Event Triggered Execution: Windows Management Instrumentation Event Subscription

Adversaries may establish persistence and elevate privileges by executing malicious content triggered by a Windows Management Instrumentation (WMI) event subscription. WMI can be used to install event filters, providers, consumers, and bindings that execute code when a defined event occurs. Examples of events that may be subscribed to are the wall clock time, user loging, or the computer's uptime.[1]

Adversaries may use the capabilities of WMI to subscribe to an event and execute arbitrary code when that event occurs, providing persistence on a system.[2][3] Adversaries may also compile WMI scripts into Windows Management Object (MOF) files (.mof extension) that can be used to create a malicious subscription.[4][5]

WMI subscription execution is proxied by the WMI Provider Host process (WmiPrvSe.exe) and thus may result in elevated SYSTEM privileges.

ID: T1546.003
Sub-technique of:  T1546
Platforms: Windows
Permissions Required: Administrator, SYSTEM
Contributors: Brent Murphy, Elastic; David French, Elastic
Version: 1.2
Created: 24 January 2020
Last Modified: 20 April 2022

Procedure Examples

ID Name Description
S0202 adbupd

adbupd can use a WMI script to achieve persistence.[6]

G0016 APT29

APT29 has used WMI event subscriptions for persistence.[7][8][9][10]

G0064 APT33

APT33 has attempted to use WMI event subscriptions to establish persistence on compromised hosts.[11]

G0108 Blue Mockingbird

Blue Mockingbird has used mofcomp.exe to establish WMI Event Subscription persistence mechanisms configured from a *.mof file.[12]

G0061 FIN8

FIN8 has used WMI event subscriptions for persistence.[13]

G0065 Leviathan

Leviathan has used WMI for persistence.[14]

G0129 Mustang Panda

Mustang Panda's custom ORat tool uses a WMI event consumer to maintain persistence.[15]

S0378 PoshC2

PoshC2 has the ability to persist on a system using WMI events.[16]


POSHSPY uses a WMI event subscription to establish persistence.[17]


POWERTON can use WMI for persistence.[18]

S0511 RegDuke

RegDuke can persist using a WMI consumer that is launched every time a process named WINWORD.EXE is started.[8]

S0053 SeaDuke

SeaDuke uses an event filter in WMI code to execute a previously dropped executable shortly after system startup.[3]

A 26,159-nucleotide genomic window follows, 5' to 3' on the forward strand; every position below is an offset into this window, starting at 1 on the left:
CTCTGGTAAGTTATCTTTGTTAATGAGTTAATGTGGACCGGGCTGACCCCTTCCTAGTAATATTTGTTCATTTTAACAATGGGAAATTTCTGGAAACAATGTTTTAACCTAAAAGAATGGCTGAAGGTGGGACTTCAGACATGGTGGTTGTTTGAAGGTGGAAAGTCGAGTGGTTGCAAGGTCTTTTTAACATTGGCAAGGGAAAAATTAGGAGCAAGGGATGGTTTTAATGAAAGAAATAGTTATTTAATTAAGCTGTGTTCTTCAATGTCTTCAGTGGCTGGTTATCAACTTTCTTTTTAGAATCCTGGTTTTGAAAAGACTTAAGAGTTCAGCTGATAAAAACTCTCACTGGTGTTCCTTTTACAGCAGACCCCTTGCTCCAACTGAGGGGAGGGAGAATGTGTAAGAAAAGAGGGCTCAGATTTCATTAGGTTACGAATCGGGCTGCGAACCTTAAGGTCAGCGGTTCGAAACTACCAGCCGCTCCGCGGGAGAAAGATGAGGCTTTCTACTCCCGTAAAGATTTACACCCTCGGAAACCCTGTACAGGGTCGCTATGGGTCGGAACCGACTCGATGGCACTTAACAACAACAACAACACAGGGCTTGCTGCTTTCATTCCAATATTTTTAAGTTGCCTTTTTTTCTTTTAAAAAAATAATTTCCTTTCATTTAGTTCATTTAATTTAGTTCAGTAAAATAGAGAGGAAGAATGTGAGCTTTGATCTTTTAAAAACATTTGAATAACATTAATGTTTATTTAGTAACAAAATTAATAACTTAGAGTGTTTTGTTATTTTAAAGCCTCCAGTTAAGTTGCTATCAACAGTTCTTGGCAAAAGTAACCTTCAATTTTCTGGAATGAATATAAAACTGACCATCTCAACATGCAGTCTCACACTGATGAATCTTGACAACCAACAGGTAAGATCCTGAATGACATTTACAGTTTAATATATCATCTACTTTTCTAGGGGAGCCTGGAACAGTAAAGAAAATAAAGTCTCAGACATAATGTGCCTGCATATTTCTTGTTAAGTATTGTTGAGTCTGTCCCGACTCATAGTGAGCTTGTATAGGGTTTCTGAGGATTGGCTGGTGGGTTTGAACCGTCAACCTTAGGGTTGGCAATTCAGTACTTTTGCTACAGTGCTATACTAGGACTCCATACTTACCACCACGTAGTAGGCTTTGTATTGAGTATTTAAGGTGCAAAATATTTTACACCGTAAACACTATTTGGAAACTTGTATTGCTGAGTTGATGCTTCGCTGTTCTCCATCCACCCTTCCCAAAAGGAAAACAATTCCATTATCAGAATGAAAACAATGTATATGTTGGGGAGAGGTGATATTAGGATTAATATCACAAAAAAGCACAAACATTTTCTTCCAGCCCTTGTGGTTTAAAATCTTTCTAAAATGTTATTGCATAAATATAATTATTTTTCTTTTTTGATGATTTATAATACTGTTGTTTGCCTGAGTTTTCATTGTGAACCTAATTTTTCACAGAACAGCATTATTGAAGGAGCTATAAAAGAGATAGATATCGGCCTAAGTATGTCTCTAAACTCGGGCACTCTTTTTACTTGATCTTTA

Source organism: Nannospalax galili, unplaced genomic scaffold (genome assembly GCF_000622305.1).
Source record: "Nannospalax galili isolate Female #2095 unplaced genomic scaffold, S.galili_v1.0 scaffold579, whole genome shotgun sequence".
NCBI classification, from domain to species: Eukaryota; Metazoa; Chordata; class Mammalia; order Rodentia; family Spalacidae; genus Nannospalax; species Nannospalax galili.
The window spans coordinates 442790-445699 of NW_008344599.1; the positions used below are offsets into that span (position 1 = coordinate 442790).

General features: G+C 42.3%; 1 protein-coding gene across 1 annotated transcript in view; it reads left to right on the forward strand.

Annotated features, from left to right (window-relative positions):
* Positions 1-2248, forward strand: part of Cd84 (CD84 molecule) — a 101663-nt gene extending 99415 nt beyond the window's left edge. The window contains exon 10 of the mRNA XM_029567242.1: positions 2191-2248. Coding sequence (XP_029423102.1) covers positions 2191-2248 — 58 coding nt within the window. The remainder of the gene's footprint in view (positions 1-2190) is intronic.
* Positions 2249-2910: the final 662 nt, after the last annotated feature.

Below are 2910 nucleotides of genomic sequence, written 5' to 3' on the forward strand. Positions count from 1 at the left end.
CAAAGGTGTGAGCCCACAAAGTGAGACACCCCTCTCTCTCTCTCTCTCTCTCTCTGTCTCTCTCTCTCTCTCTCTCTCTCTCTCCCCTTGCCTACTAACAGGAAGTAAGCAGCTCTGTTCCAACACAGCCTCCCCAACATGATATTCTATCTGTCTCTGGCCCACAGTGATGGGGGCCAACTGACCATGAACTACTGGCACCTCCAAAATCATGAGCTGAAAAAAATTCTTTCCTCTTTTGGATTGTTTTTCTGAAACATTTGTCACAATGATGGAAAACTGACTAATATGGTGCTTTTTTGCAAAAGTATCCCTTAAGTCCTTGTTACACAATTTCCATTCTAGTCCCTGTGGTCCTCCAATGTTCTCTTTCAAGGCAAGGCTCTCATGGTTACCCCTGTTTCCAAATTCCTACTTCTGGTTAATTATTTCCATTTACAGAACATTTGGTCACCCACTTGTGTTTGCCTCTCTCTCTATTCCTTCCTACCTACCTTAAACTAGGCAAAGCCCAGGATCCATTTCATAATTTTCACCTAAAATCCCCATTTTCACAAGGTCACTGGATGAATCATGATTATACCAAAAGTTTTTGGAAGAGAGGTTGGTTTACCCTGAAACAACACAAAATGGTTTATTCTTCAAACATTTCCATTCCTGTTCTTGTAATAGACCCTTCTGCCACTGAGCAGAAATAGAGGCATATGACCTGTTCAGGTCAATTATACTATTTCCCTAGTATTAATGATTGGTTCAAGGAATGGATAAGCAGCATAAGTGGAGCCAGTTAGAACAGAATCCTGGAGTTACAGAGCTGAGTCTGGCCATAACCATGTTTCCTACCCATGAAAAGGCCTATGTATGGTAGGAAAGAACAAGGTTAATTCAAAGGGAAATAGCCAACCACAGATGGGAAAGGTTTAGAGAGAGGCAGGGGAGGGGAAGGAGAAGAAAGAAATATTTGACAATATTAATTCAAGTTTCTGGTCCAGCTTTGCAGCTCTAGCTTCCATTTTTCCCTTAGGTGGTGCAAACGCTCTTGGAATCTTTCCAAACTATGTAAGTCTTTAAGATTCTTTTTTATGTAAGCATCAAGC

SILENTTRINITY can create a WMI Event to execute a payload for persistence.[19]

S0682 TrailBlazer

TrailBlazer has the ability to use WMI for persistence.[20]

G0010 Turla

Turla has used WMI event filters and consumers to establish persistence.[21]


ID Mitigation Description
M1040 Behavior Prevention on Endpoint

On Windows 10, enable Attack Surface Reduction (ASR) rules to prevent malware from abusing WMI to attain persistence.[22]

M1026 Privileged Account Management

Prevent credential overlap across systems of administrator and privileged accounts.[3]

M1018 User Account Management

By default, only administrators are allowed to connect remotely using WMI; restrict other users that are allowed to connect, or disallow all users from connecting remotely to WMI.


ID Data Source Data Component
DS0017 Command Command Execution
DS0009 Process Process Creation
DS0005 WMI WMI Creation

Monitor WMI event subscription entries, comparing current WMI event subscriptions to known good subscriptions for each host. Tools such as Sysinternals Autoruns may also be used to detect WMI changes that could be attempts at persistence.[23][24] Monitor for the creation of new WMI EventFilter, EventConsumer, and FilterToConsumerBinding events. Event ID 5861 is logged on Windows 10 systems when new EventFilterToConsumerBinding events are created.[25]

Monitor processes and command-line arguments that can be used to register WMI persistence, such as the Register-WmiEvent PowerShell cmdlet, as well as those that result from the execution of subscriptions (i.e. spawning from the WmiPrvSe.exe WMI Provider Host process).[26]


  1. Mandiant. (2015, February 24). M-Trends 2015: A View from the Front Lines. Retrieved May 18, 2016.
  2. Devon Kerr. (2015). There's Something About WMI. Retrieved May 4, 2020.
  3. Ballenthin, W., et al. (2015). Windows Management Instrumentation (WMI) Offense, Defense, and Forensics. Retrieved March 30, 2016.
  4. Dell SecureWorks Counter Threat Unit™ (CTU) Research Team. (2016, March 28). A Novel WMI Persistence Implementation. Retrieved March 30, 2016.
  5. Satran, M. (2018, May 30). Managed Object Format (MOF). Retrieved January 24, 2020.
  6. Windows Defender Advanced Threat Hunting Team. (2016, April 29). PLATINUM: Targeted attacks in South and Southeast Asia. Retrieved February 15, 2018.
  7. Dunwoody, M. and Carr, N.. (2016, September 27). No Easy Breach DerbyCon 2016. Retrieved October 4, 2016.
  8. Faou, M., Tartare, M., Dupuy, T. (2019, October). OPERATION GHOST. Retrieved September 23, 2020.
  9. Microsoft 365 Defender Team. (2020, December 28). Using Microsoft 365 Defender to protect against Solorigate. Retrieved January 7, 2021.
  10. MSTIC, CDOC, 365 Defender Research Team. (2021, January 20). Deep dive into the Solorigate second-stage activation: From SUNBURST to TEARDROP and Raindrop . Retrieved January 22, 2021.
  11. Microsoft Threat Protection Intelligence Team. (2020, June 18). Inside Microsoft Threat Protection: Mapping attack chains from cloud to endpoint. Retrieved June 22, 2020.
  12. Lambert, T. (2020, May 7). Introducing Blue Mockingbird. Retrieved May 26, 2020.
  13. Martin Zugec. (2021, July 27). Deep Dive Into a FIN8 Attack - A Forensic Investigation. Retrieved September 1, 2021.